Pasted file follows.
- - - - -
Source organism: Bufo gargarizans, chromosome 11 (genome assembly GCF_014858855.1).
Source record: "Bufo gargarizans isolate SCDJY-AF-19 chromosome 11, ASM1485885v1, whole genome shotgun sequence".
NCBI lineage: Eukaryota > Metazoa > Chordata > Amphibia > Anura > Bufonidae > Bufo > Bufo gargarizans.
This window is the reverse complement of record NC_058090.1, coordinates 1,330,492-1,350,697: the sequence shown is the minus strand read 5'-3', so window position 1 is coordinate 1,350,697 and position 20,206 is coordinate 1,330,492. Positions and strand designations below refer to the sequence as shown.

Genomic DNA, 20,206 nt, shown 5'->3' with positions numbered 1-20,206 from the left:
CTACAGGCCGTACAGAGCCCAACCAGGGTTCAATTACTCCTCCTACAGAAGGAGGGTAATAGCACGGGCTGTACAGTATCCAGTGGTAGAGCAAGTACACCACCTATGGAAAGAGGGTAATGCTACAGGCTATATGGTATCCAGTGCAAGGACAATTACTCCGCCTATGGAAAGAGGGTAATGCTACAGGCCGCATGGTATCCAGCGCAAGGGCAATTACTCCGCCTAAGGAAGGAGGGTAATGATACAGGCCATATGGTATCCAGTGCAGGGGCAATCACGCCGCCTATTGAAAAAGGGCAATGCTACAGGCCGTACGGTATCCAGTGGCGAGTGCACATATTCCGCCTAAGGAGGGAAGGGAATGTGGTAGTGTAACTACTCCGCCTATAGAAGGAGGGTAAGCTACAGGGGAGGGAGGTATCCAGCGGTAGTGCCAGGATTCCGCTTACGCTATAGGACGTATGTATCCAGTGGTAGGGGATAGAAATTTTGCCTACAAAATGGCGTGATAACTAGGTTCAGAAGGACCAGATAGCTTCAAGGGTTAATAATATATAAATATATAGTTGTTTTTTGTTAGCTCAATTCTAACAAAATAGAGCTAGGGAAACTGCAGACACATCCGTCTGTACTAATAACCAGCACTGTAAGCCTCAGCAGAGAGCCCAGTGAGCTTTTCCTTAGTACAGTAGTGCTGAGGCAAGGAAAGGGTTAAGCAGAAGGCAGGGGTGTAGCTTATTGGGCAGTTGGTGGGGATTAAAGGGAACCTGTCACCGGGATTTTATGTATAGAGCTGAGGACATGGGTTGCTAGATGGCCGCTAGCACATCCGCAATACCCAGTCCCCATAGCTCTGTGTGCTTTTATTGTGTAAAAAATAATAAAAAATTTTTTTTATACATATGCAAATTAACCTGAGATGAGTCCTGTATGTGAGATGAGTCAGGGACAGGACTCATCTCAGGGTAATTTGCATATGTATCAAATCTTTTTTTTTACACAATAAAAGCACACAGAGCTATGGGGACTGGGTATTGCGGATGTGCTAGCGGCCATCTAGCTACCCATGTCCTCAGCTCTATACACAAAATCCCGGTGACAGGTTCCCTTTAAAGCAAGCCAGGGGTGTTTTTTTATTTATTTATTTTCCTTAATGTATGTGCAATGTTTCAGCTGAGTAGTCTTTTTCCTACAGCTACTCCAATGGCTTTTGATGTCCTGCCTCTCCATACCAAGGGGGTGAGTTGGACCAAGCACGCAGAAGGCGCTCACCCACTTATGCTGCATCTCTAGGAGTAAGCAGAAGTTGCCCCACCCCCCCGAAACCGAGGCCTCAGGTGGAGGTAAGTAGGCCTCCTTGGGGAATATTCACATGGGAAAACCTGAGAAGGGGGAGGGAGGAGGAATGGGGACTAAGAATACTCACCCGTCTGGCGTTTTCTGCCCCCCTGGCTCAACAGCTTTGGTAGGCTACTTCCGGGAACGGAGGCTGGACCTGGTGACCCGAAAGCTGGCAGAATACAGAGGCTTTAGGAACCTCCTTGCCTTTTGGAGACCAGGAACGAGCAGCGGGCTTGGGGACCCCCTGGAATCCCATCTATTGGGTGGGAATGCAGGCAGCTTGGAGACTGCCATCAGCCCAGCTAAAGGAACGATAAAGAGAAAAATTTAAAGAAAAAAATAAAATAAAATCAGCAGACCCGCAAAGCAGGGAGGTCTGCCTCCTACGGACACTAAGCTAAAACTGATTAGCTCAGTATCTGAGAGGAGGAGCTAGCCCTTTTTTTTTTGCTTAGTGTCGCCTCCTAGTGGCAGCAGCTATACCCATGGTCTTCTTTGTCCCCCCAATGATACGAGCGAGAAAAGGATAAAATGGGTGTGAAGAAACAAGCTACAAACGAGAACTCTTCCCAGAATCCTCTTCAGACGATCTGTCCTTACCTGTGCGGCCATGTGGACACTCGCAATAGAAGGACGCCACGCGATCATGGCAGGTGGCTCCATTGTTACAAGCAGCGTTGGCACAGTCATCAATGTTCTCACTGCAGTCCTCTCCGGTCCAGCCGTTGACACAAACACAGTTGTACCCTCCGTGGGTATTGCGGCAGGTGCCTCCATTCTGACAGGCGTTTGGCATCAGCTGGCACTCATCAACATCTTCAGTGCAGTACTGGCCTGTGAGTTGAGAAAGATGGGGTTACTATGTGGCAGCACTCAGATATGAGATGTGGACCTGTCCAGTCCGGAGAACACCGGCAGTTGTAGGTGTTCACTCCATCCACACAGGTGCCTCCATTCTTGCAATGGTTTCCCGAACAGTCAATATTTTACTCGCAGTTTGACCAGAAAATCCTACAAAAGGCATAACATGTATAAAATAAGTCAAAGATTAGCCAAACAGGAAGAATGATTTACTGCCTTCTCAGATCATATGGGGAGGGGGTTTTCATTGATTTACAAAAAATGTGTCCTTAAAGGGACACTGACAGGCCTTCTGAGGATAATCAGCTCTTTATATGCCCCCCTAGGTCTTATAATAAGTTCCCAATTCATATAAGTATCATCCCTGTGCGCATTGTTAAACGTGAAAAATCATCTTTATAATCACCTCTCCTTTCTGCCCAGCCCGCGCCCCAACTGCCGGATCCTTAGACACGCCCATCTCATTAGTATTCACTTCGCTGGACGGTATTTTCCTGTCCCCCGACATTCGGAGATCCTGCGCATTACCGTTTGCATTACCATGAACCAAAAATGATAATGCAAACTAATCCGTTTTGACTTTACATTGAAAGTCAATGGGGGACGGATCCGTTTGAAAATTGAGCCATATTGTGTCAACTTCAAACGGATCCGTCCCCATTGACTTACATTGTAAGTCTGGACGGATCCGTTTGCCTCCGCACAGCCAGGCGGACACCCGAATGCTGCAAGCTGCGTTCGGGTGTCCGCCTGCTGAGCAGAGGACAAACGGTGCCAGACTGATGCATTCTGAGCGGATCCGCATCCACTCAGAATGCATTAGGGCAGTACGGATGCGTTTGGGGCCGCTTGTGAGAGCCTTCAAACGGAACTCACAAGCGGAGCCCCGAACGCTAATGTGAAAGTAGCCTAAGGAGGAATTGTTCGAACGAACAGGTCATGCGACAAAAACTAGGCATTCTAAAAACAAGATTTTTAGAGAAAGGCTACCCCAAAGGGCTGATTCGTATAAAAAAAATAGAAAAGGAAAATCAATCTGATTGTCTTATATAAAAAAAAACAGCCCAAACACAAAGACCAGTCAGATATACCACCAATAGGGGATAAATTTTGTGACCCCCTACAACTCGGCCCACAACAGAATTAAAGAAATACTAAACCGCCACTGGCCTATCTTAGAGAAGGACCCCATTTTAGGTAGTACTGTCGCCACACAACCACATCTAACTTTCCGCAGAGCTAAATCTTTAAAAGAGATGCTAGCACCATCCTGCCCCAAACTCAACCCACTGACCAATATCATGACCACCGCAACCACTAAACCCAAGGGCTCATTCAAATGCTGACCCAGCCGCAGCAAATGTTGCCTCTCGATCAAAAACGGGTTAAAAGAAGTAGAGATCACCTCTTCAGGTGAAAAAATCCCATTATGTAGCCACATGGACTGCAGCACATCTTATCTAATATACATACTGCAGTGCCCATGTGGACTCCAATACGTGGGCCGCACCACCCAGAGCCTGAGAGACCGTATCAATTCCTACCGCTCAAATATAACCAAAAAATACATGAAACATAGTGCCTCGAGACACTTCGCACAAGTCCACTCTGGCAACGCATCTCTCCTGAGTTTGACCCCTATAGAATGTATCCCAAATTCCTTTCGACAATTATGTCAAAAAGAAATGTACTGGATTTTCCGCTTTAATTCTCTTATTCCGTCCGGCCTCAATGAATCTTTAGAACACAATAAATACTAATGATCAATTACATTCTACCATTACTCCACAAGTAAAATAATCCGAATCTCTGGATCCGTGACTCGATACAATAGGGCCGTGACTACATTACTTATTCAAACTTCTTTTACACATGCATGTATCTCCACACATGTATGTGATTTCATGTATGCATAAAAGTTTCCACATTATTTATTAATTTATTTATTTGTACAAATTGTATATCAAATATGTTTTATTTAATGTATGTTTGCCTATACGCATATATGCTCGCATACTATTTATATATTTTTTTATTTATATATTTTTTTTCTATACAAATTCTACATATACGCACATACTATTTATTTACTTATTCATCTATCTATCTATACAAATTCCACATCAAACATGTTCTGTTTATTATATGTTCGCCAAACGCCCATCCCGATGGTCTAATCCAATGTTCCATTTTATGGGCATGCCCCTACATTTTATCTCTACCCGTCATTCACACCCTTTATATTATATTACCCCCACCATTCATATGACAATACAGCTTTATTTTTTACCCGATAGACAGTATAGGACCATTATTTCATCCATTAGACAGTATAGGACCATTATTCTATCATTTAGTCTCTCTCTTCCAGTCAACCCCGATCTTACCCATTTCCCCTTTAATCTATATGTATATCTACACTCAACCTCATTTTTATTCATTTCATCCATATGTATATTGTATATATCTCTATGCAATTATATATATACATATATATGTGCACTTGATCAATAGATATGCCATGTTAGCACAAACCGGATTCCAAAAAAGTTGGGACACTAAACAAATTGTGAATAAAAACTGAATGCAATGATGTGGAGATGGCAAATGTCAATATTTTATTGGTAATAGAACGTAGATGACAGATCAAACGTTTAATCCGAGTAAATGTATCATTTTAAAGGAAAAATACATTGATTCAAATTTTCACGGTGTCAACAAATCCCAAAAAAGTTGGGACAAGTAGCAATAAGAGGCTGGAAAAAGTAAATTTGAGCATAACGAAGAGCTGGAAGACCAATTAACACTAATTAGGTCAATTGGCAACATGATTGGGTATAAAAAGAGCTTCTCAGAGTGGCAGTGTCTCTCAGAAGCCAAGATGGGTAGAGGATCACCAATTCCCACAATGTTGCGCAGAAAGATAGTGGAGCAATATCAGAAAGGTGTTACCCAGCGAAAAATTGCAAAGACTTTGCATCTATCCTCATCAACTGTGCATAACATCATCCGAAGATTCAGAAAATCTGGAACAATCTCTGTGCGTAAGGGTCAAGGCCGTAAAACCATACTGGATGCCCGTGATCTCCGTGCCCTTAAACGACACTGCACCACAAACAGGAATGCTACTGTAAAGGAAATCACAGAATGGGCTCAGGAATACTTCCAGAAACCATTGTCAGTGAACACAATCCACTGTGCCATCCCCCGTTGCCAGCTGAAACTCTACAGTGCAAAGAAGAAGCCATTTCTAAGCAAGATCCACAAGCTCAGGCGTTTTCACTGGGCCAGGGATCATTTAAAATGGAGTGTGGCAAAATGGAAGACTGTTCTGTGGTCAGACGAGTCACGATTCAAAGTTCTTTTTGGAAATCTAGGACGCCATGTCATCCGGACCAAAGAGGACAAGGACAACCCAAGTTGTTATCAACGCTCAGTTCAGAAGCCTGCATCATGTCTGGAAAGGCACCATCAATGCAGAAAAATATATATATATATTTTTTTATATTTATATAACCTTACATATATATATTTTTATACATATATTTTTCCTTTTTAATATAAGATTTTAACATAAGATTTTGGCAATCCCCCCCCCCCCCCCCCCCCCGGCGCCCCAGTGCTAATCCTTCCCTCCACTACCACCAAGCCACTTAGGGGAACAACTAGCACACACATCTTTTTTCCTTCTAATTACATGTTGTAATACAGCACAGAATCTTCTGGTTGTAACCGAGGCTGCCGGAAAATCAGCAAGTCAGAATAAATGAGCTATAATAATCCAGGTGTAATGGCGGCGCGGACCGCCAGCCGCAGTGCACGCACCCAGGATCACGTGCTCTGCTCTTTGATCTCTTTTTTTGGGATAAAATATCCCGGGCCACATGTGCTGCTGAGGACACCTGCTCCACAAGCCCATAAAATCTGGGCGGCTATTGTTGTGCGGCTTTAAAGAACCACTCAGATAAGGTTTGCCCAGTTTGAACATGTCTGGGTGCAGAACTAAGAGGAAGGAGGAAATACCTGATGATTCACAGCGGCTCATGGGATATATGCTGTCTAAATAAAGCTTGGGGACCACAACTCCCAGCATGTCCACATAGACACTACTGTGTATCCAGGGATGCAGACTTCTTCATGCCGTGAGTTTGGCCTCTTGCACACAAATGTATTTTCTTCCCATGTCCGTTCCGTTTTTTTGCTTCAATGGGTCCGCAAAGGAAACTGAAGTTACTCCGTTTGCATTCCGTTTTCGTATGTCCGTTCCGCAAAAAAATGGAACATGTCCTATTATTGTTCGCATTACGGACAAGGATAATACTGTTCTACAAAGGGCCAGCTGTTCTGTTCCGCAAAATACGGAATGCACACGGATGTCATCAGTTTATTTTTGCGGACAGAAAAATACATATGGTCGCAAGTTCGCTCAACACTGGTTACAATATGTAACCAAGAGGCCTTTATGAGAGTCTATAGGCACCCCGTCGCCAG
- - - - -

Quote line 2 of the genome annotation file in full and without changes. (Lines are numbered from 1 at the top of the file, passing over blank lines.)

Source record: "Bufo gargarizans isolate SCDJY-AF-19 chromosome 11, ASM1485885v1, whole genome shotgun sequence".